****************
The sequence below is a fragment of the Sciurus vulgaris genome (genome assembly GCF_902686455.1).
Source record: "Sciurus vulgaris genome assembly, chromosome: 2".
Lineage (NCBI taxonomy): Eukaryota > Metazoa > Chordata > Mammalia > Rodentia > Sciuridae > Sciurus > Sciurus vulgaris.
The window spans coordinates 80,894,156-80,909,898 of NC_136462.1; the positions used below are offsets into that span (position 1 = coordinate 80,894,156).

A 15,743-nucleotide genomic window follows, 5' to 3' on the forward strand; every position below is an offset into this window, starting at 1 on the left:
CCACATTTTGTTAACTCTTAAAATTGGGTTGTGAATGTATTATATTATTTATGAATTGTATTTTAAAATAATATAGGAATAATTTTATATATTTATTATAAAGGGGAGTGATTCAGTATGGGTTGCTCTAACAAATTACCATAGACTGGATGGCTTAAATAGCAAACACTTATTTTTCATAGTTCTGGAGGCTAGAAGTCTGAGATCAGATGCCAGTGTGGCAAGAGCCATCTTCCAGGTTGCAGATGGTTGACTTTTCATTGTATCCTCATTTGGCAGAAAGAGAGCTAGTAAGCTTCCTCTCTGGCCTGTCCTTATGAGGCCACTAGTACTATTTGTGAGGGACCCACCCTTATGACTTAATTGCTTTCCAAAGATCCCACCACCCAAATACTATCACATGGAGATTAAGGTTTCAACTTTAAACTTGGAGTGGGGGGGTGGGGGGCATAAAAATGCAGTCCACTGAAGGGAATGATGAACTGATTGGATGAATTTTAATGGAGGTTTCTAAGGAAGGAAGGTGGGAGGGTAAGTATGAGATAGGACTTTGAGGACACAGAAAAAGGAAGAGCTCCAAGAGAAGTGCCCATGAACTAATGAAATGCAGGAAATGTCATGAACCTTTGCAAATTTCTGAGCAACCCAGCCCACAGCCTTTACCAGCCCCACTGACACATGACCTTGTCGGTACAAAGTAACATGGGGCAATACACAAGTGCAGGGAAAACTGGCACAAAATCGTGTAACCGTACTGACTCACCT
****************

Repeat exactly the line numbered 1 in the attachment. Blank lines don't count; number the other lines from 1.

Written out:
The sequence below is a fragment of the Sciurus vulgaris genome (genome assembly GCF_902686455.1).